As on December 2007, Ranbaxy had a total debt of Rs 24 bn (around US$ 600 m) and an FCCB of Rs 17 bn (around US$ 400 m). Besides selling the promoter stake, Ranbaxy will als0 issue preference shares and warrants to Daiichi, which will result in an immediate cash infusion of US$ 800 m to US$ 1 bn. These proceeds will be used to retire debt, thereby enabling Ranbaxy to become a zero debt company (assuming the convertible bonds are converted into shares) with surplus cash of Rs 30 bn. Investors should also note that the conversion price for the FCCB has been revised to Rs 540 (earlier conversion price was Rs 723).

Shareholding: Before the deal
Category Nos (m) (%)
Promoters 129.9 34.8
Banks, MFs and FIs 87.1 25.2
FIIs 67.0 14.0
Indian public 69.2 19.7
Others 20.0 6.3
Total 373.1 100.0
Shareholding: After the deal and post dilution
Category Nos (m) (%)
Promoters 129.9 26.7
Preference shares 46.0 9.5
Warrants 23.8 4.9
FCCB converted* 34.8 7.2
ESOPs 8.1 1.7
Banks, MFs and FIs 87.1 17.9
FIIs 67.0 13.8
Indian public 69.2 14.2
Others 20.0 4.1
Total 485.8 100.0

Breaks on Ranbaxy's R&D demerger process
Another significant development pursuant to this deal is the halt in the demerger process of the NCE R&D unit into a separate listed company. It must be noted that Ranbaxy had announced its intention of demerging the R&D unit with a view to focus on its core business of generics and enable the subsequently listed R&D company to raise resources and unlock value for shareholders. Had the demerger gone through, the cost savings would have been US$ 25 m; this will now be added back to Ranbaxy’s overall expenses, resulting in lower margins to that extent.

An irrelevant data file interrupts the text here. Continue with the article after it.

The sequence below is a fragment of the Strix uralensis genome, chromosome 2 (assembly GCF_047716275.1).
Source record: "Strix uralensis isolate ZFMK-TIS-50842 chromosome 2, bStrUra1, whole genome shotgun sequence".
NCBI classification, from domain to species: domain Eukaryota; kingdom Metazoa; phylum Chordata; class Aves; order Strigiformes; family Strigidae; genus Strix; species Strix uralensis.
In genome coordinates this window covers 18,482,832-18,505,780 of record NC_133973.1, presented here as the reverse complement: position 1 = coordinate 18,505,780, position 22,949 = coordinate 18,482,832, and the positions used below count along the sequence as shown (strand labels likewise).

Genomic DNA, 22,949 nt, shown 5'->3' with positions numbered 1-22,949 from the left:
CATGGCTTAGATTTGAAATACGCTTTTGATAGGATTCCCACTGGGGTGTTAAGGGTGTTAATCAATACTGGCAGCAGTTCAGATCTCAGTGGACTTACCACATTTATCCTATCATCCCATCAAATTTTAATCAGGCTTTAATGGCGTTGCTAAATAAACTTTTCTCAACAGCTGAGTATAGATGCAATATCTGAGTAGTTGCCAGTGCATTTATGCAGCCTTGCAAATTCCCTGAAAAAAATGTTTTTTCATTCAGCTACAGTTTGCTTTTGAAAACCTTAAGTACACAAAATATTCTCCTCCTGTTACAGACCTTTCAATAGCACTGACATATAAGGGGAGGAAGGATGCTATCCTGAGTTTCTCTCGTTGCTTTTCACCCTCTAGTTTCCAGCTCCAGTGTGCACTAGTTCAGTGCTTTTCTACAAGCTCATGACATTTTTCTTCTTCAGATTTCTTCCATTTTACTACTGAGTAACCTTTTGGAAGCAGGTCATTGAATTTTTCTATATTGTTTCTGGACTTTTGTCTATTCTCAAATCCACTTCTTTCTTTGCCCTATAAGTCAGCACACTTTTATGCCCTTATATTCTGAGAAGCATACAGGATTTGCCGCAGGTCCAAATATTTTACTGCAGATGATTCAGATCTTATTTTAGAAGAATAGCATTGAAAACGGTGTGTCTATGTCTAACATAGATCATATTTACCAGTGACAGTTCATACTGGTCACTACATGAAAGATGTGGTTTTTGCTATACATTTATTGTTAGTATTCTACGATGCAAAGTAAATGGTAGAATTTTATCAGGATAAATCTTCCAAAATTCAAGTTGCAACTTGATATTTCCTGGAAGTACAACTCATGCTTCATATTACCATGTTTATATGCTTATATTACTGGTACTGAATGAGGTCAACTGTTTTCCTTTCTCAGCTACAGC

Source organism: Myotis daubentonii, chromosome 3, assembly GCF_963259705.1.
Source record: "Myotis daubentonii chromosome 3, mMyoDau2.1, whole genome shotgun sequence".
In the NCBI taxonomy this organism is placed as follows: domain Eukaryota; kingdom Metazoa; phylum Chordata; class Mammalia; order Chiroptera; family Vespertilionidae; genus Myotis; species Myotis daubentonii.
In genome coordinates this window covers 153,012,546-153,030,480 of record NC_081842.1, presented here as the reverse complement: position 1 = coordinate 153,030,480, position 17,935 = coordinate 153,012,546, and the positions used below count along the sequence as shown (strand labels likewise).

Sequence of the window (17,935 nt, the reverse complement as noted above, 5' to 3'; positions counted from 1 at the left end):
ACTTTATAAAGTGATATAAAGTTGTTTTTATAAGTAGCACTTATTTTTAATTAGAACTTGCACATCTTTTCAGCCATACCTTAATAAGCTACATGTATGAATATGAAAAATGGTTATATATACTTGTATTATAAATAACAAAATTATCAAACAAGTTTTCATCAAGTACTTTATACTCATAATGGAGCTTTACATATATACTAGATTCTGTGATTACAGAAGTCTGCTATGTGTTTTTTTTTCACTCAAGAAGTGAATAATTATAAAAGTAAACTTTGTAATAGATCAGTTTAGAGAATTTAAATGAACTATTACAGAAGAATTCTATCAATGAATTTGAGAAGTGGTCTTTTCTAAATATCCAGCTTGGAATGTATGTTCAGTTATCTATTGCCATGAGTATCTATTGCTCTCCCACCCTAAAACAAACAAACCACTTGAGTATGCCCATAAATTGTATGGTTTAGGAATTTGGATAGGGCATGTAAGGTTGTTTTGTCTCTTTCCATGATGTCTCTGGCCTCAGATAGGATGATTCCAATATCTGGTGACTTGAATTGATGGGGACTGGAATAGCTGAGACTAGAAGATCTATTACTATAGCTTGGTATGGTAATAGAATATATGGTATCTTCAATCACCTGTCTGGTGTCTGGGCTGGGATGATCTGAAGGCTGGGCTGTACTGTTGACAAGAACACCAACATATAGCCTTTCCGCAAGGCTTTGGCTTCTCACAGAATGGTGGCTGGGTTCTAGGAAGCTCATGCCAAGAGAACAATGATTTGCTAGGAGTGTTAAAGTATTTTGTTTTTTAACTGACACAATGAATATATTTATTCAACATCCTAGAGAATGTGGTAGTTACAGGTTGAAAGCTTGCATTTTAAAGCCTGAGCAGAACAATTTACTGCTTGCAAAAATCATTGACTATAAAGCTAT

On a global scale…
This deal will rank the combined entity among the top 15 pharma companies in the world. In the global pharma space, while most of the global innovator companies have done away with their generics business units to shore up profitability, Novartis is the only company which has so far been successful in having a strong branded as well as generics business (the latter being Sandoz, which is the second largest generics company in the world). Given that innovator companies are finding it a tad bit difficult to replenish their pipelines with new drugs, the Daiichi-Sankyo deal could pave the way for more such alliances in the future.

What to expect?
At the current price of Rs 566, the stock is trading at a price to earnings multiple of 17.1 times our estimated CY10 earnings. Against a backdrop of severe pricing pressure in the US generics market, Ranbaxy has adopted the strategy of increasing its product flow and widening its geographical reach. As far as Para IV filings are concerned, the company has been entering into settlement agreements that will provide some semblance of certainty in terms of product launches going forward. For instance, Ranbaxy is sure of getting the exclusivity period for the blockbuster drugs ‘Imitrex' in CY08, ‘Valtrex' in CY09, ‘Flomax' and ‘Lipitor' in CY10. The settlement deal signed with AstraZeneca for the latter's US$ 5.5bn drug ‘Nexium' is an added feather in Ranbaxy's cap.

Besides this, we believe its focus on the branded and emerging markets will play a significant role in offsetting the difficult conditions in the developed markets thereby bolstering its overall performance. While regulatory changes in various countries are a key risk that could impact performance going forward, Ranbaxy is countering the same by increasing its geographical reach worldwide. The company has identified biotech as an important opportunity as is evinced by the stakes it has bought in three biotech companies in India. While this is a step in the right direction, it will be a while before revenues from this field make any significant contribution.

Investors should note that we had factored in the sale of the R&D unit in our estimates and thus in light of these new developments, we will have to have a look at our numbers. Overall, we maintain our positive view on the stock.